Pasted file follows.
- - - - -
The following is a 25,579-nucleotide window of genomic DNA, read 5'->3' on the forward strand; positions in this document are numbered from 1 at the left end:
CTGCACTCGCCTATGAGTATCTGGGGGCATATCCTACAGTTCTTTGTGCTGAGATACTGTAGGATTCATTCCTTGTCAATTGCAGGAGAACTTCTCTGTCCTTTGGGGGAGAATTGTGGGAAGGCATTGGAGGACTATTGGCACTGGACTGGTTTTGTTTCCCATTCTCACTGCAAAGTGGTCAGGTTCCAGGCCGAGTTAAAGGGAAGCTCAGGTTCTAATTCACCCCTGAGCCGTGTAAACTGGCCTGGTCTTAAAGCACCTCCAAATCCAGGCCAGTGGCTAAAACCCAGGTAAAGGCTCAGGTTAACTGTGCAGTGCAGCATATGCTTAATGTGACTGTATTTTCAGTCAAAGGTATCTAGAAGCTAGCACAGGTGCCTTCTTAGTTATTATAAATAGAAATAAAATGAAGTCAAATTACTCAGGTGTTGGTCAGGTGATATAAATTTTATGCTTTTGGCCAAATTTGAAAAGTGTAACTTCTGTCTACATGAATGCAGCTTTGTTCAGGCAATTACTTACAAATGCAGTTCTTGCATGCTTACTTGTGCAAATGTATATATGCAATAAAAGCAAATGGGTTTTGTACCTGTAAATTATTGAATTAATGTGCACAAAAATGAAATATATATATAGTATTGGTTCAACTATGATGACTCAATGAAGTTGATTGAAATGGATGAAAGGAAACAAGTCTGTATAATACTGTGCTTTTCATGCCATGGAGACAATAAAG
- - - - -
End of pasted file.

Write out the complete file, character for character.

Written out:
The following is a 25,579-nucleotide window of genomic DNA, read 5'->3' on the forward strand; positions in this document are numbered from 1 at the left end:
CTGCACTCGCCTATGAGTATCTGGGGGCATATCCTACAGTTCTTTGTGCTGAGATACTGTAGGATTCATTCCTTGTCAATTGCAGGAGAACTTCTCTGTCCTTTGGGGGAGAATTGTGGGAAGGCATTGGAGGACTATTGGCACTGGACTGGTTTTGTTTCCCATTCTCACTGCAAAGTGGTCAGGTTCCAGGCCGAGTTAAAGGGAAGCTCAGGTTCTAATTCACCCCTGAGCCGTGTAAACTGGCCTGGTCTTAAAGCACCTCCAAATCCAGGCCAGTGGCTAAAACCCAGGTAAAGGCTCAGGTTAACTGTGCAGTGCAGCATATGCTTAATGTGACTGTATTTTCAGTCAAAGGTATCTAGAAGCTAGCACAGGTGCCTTCTTAGTTATTATAAATAGAAATAAAATGAAGTCAAATTACTCAGGTGTTGGTCAGGTGATATAAATTTTATGCTTTTGGCCAAATTTGAAAAGTGTAACTTCTGTCTACATGAATGCAGCTTTGTTCAGGCAATTACTTACAAATGCAGTTCTTGCATGCTTACTTGTGCAAATGTATATATGCAATAAAAGCAAATGGGTTTTGTACCTGTAAATTATTGAATTAATGTGCACAAAAATGAAATATATATATAGTATTGGTTCAACTATGATGACTCAATGAAGTTGATTGAAATGGATGAAAGGAAACAAGTCTGTATAATACTGTGCTTTTCATGCCATGGAGACAATAAAG